Judgement and the word later

This was posed in a recent discourse, I read. A coach feels that the word ‘later’ is just another way of saying I don’t want to do it; a way to avoid because later never comes.

One inspiration I immediately draw upon is the practice of being curious and non-judgmental in coaching. If I was truly non-judgemental in coaching, I will never dream of coming out with this assumption that it is just a declaration that a person made. I will need to have compassion and be curious as to what he/she means with the word ‘later’. I will seek clarity for her and for me as to a definitive time frame for this word later. This I feel is part co-creating action phase of coaching.

Below is the brief discourse; taking out comments in between:

Comment: “Being vague is a way to avoid. For example, when you say “I’ll do it later’ for an important task, you are actually saying “I don’t want to do it’.. However, you will say “I’ll do it later’ instead.. This makes you feel better than saying “I don’t want to do it’… And you don’t have to come to terms with why you don’t want to do it.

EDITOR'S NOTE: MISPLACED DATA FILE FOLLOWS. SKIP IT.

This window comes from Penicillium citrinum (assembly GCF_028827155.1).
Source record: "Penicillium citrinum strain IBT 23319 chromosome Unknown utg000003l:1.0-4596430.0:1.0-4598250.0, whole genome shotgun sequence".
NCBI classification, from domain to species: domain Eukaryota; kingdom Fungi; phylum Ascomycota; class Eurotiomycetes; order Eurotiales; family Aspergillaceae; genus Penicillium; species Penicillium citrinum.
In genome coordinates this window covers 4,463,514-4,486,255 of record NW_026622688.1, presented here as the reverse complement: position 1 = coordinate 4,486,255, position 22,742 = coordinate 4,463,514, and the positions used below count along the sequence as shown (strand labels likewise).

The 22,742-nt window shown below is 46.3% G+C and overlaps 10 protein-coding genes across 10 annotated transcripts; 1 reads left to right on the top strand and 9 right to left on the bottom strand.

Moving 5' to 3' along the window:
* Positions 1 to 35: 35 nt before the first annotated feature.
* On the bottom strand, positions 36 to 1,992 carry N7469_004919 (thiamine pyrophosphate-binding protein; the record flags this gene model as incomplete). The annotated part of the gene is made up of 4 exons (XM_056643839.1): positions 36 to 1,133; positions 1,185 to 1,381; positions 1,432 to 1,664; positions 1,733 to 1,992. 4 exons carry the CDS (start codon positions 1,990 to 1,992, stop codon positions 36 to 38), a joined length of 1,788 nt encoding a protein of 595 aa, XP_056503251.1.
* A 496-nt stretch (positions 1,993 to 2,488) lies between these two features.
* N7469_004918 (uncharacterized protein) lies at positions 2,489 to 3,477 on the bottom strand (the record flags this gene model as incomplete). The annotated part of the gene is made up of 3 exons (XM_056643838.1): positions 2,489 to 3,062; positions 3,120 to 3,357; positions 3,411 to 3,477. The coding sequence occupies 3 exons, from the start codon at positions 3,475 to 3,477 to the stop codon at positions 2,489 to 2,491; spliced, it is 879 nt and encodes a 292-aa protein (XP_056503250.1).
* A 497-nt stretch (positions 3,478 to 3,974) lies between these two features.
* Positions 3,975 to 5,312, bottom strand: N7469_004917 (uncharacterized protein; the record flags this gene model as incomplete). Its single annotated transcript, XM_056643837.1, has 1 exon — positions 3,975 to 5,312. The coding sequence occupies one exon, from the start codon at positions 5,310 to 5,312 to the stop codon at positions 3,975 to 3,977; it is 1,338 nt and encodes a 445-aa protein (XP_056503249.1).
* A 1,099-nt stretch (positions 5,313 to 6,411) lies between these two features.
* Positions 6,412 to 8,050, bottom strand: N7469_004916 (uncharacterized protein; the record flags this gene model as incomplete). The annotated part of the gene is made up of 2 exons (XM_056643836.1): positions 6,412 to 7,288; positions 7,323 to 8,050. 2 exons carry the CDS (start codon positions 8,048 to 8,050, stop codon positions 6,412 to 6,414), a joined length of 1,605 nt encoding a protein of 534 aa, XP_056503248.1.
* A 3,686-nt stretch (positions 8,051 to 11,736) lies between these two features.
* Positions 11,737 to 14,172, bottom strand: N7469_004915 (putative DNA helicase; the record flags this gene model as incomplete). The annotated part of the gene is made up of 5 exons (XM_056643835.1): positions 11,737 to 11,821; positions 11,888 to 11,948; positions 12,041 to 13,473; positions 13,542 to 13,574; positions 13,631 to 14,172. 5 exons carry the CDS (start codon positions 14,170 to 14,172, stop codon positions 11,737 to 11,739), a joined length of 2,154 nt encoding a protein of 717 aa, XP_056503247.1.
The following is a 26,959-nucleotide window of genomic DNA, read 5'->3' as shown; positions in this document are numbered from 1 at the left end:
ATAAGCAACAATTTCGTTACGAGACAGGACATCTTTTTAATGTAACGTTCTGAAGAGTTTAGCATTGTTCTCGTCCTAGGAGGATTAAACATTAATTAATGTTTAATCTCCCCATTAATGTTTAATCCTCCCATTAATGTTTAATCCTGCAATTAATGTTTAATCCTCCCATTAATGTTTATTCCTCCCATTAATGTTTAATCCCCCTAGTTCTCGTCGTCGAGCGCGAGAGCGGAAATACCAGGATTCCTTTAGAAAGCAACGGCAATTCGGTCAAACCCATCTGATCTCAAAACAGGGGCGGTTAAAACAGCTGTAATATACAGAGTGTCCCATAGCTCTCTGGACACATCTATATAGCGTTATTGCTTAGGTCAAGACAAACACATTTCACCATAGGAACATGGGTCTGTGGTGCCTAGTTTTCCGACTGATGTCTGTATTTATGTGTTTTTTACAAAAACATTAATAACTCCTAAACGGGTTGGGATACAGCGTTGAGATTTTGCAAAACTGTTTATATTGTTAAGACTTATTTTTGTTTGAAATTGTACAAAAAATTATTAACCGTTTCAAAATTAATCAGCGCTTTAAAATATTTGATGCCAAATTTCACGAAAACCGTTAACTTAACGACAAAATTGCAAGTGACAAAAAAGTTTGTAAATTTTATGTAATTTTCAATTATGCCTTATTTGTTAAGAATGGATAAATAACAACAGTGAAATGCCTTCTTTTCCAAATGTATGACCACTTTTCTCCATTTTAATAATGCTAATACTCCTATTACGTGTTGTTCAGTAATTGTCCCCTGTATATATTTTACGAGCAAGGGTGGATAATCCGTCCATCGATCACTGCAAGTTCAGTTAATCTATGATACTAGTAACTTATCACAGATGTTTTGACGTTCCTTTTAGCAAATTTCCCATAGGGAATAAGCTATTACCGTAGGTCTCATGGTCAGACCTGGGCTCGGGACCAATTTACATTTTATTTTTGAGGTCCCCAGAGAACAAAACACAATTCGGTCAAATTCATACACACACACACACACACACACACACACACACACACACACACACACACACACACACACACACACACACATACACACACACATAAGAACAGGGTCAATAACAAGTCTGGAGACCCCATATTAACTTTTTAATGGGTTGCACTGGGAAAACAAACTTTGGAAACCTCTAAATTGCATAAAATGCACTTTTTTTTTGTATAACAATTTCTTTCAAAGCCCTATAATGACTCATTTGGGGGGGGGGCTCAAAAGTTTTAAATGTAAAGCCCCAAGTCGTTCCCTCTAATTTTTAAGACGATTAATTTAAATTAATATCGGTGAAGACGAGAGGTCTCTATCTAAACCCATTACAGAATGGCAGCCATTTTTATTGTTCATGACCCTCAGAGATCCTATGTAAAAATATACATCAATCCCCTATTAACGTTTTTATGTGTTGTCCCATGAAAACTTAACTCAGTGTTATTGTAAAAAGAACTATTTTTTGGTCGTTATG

My take: “I have a different take to this word later. As I am listening to a person saying later, the only sure thing I know is that the person doesn’t want to do it NOW. Yes, I will do it later is vague and as a listener, I need to have compassion for the one saying, for he/she might just mean that it is not important for her/him to do it now or might also be a way to totally avoid doing it. I will then start to be curious as to why he/she says later. One sure thing is that “I will do it later’ is one of six Speech Acts which falls under a declaration, albeit a vague one. I will then clarify the word later as to be sure it is a declaration to create an action at a forward time or a declaration to avoid. My two cents worth. (Btw, this case study came up in my coaching school assignment)”

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